Monthly Myth: All Home Renovations Have to Be Paid Out of Pocket

Renovations can be expensive. The total price, of course, depends on the type of project you need completed and the area where you live, but it’s not uncommon for many projects to cost tens of thousands of dollars.

According to Remodeling Magazine, which conducts an annual survey of remodeling costs, the average price for a wood deck in 2021 was over $16,000. A midrange bathroom remodel costs an average of $24,424, while a midrange minor kitchen remodel costs, on average, over $26,000. (Just for fun, an upscale master suite addition, according to the magazine, costs about $320,000!)

Completing these projects could improve your property value and enhance your enjoyment of the home. However, many owners avoid these loans because of an unfortunate and inaccurate myth.


Myth: All Home Renovations Have to Be Paid Out of Pocket

One of the most common myths in the real estate and homeownership industry is that you have to pay for renovations and home improvements out of your own pocket. This myth is not only applied to people who own their homes, but also to people who are purchasing their homes.

Most mortgages, we admit, are for purchasing a home, not for making upgrades to the property. But not all.

This myth is likely tied to the concept of “LTV” ratio.

LTV stands for “loan to value.” The “loan” in “LTV” is the total amount being given by the bank or lending institution, while the “value” means the value of the property. If the home is valued at $400,000 and you get a $400,000 loan, your “LTV” is exactly 100%. But if you get a loan for $300,000, your LTV is 75%. ($300,000 is 75% of $400,000.)

Most traditional mortgages offer financing well below 100%. Usually for a typical loan, you’ll need a 5% downpayment or more, which means the LTV would be 95% or less. This has likely given rise to the assumption that you can only get financing for the purchase, not the renovation. Because if you’re getting financing for the renovation in addition to the purchase, your LTV would be 100% or higher.

So the myth has formed and persisted, leaving people to believe that if you want to complete renovations on your home, you’ll need to pay for it out of pocket.


Truth: There are Numerous Options for Financing Your Renovation Project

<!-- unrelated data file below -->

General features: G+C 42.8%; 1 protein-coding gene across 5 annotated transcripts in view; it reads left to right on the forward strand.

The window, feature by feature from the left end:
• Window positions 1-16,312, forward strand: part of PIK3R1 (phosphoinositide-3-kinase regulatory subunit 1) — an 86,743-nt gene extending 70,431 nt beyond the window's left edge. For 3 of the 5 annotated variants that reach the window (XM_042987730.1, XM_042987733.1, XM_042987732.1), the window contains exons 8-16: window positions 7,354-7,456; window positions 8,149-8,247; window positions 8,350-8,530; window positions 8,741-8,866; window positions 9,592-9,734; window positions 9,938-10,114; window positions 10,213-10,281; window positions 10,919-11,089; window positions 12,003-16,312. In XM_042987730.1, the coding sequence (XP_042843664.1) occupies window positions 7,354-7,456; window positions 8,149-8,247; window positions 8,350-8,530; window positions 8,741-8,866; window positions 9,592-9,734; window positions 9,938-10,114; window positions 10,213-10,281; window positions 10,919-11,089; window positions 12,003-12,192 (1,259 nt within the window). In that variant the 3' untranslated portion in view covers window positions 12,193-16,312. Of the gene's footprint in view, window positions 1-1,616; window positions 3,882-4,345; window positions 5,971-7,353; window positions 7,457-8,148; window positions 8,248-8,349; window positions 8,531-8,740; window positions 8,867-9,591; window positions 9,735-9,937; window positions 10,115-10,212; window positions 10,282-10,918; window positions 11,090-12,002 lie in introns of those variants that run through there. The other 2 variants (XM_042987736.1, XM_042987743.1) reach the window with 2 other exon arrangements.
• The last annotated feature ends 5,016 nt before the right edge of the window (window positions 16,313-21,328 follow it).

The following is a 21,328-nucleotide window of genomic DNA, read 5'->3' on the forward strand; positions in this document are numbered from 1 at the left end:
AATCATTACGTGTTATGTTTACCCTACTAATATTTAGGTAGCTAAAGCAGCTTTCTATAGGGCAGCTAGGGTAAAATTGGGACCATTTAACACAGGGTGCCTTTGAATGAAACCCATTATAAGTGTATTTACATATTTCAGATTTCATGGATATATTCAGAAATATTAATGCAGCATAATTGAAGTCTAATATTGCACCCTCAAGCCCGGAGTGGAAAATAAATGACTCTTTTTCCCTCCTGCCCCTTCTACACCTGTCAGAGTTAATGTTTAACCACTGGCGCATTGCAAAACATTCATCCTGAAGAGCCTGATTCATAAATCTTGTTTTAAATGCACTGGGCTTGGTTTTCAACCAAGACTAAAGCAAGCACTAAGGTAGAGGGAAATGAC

Whether you are purchasing a home or you already own your property, you don’t have to pay for it out of pocket. There are numerous options for funding your purchase, including loans for both the purchase of a property and renovations.


Renovation-Loan Options if You Own the Home

If you own your home, there are options that allow you to pay for renovations. These are especially beneficial if you have built equity into your property.


Home Equity Loan

A home equity loan is essentially a second mortgage on your property. (In fact, they are often called “second mortgages.”) The loan is secured by your current property, which reduces risk to the lender and allows them to offer more generous terms, including lower interest rates.

To get a home equity loan, you will likely need around 20% equity in your property. So if you have been living in the house and making regular payments for quite a few years, this loan is likely an available option.



Another financing option is a HELOC, which stands for “Home Equity Line Of Credit.” A HELOC also uses your equity to support the loan, but instead of getting a lump-sum loan, you are approved for a line of credit worth a certain amount.

Instead of taking a check and making regular payments to pay off the loan, you can withdraw from the line of credit and only make payments on what you take out. These loans are useful if you have multiple small projects and aren’t exactly sure how much financing you’ll need.


Cash-out Refinance

If you need to complete projects on your home, but also want to get a better interest rate, you might consider a cash-out refinance. With this loan option, you’ll pay off the original loan and get a new mortgage with (hopefully) a lower rate or better terms as well as cash that can be used for construction and remodeling.

Let’s say you have a house valued at $700,000, on which you currently owe $400,000. You could refinance to a new loan of $600,000. $400,000 of that new loan could be used to pay off the existing mortgage, while the remaining $200,000 could be used for renovations.


Renovation-Loan Options if You are Buying

There are also home-renovation options for purchasing a home and making upgrades.


Fannie Mae HomeStyle Renovation Loans

Fannie Mae offers the HomeStyle program, which allows you to get a loan for more than the purchase price, using the difference to pay for repairs and improvements. You may have to bring a downpayment, but this depends on your income and the loan type. There are also credit requirements, and there is a specific time table for completing the renovations.


Freddie Mac CHOICERenovation Loans

Similar to HomeStyle, this option allows you to make a purchase and pay for renovations. This is one of the best options when you want to rehabilitate or improve a home but don’t have the available cash. The loan amounts are based on the expected value after completion, as well as other factors.


FHA 203(k) Loans

The FHA supports a single mortgage loan that pays for a purchase and renovation. Borrowers have to follow FHA guidelines, and the type of renovations you can complete may be limited. Generally this means essential improvements only, such as roof repairs and window replacements.


Get the Loan You Need for All Your Home Renovations

No matter what your current home situation, we are here to help. Whether you need a fixer-upper or to make a purchase and renovate a property, or you simply want to refinance your mortgage and upgrade your current property, we are here to make it happen!


Contact our staff today and find out how we can help with your home renovations, repairs, and upgrades!